Research. Volunteer scientists process samples taken from people tested for the novel coronavirus at a laboratory in Cheshire, northern England, last week. AFP PHOTO
By Tonny Abet
Researchers at Oxford University in United Kingdom who are developing a vaccine against coronavirus have said the first batch for public health use could be ready by September.
“With an emergency approval from
regulators, the first few million doses of the vaccine could be
available by September,” the researchers were quoted yesterday by New
York Times, an American-based news agency, to have said.
The vaccine is being developed by Jenner Institute, a research facility at the university.
The initial trial to determine effectiveness of the vaccine was done on six monkeys by the Rocky Mountain Laboratory in America.
According to the news agency, the institute is conducting mass clinical trials with 6,000 volunteers to determine the efficacy and safety of the vaccine against Covid-19.
Merck, a science and technology company that is working with the institute to execute the project, said they were working hard to quicken the processes to make the life-saving vaccine available.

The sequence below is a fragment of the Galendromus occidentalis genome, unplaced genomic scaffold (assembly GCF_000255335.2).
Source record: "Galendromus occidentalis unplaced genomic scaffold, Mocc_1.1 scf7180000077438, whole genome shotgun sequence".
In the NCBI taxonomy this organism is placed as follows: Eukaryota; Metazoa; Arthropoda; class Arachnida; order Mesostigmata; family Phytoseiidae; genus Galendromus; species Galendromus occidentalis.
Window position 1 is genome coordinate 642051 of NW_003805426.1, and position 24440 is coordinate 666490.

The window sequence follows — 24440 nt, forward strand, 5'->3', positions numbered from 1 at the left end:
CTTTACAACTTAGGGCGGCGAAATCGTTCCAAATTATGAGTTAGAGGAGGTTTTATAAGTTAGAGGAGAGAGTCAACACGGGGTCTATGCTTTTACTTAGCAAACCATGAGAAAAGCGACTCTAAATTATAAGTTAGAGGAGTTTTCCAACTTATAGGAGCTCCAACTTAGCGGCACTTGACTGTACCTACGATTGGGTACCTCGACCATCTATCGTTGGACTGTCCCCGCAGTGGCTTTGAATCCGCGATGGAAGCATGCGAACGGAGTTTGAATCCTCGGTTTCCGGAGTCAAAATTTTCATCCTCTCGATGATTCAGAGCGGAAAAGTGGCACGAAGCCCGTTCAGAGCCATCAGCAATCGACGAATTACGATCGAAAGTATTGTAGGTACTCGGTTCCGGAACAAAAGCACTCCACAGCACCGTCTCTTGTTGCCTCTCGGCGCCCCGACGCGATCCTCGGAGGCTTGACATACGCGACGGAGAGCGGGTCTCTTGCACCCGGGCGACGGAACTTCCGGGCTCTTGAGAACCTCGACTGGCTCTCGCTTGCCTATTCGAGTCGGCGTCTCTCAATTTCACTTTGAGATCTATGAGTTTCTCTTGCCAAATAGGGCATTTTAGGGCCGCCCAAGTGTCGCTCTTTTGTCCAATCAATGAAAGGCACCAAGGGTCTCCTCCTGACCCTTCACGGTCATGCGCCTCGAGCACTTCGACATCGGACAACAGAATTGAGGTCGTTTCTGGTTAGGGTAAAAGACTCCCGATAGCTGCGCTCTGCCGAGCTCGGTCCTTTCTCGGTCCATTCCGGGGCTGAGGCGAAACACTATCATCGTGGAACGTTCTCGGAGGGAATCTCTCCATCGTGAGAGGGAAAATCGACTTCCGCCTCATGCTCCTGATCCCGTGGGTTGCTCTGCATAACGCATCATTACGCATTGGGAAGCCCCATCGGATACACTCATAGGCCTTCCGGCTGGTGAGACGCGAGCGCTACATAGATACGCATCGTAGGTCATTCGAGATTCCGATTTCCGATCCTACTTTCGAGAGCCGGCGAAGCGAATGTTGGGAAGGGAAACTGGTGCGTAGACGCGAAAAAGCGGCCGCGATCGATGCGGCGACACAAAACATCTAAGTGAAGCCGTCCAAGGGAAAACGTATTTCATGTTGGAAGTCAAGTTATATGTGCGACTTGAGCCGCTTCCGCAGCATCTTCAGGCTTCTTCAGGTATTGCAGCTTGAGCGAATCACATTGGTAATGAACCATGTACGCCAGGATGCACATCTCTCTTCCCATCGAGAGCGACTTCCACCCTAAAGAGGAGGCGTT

“With patients enrolled for clinical trials for this vaccine, rapid development of the large-scale manufacturing process is a critical step in quickly and safely delivering it from the lab to patients,” said the press report Daily Monitor saw yesterday on the company’s website.
The Covid-19 vaccine candidate dubbed ChAdOx1 nCoV-19–Oxford
vaccine- was initially tested in monkeys and the results were
successful, according to the researchers.
After being inoculated with one dose of Oxford vaccine, the monkeys were exposed to heavy quantities of coronavirus but 28 days later, all the monkeys were healthy.
The monkeys that were not vaccinated all got sickened by the deadly virus, according to researchers.
Dr Lisa Nelson, the country director of Centers for Diseases Control (CDC) Uganda, however, said the vaccines against Covid-19 may not be coming out very soon.
“Most experts that I have met estimate that the vaccine is 12 to 18 months away,” Dr Lisa said.
She said there are around six vaccine candidates that are in human clinical trials.
Dr Diana Atwine, the permanent secretary of Ministry of Health, said scientists in the country were also planning to develop a vaccine against Covid-19. She, however, said the country would use the vaccines developed from foreign countries if they are ready.
“From history, for any viral infection, the best way is to prevent it. We immunise people so that when the disease comes, their body is prepared to fight back,” Dr Atwine said. “Our scientists have been working to see the possibility of developing a vaccine [against Covid-19]. The process of developing a vaccine is, however, very long,” she added.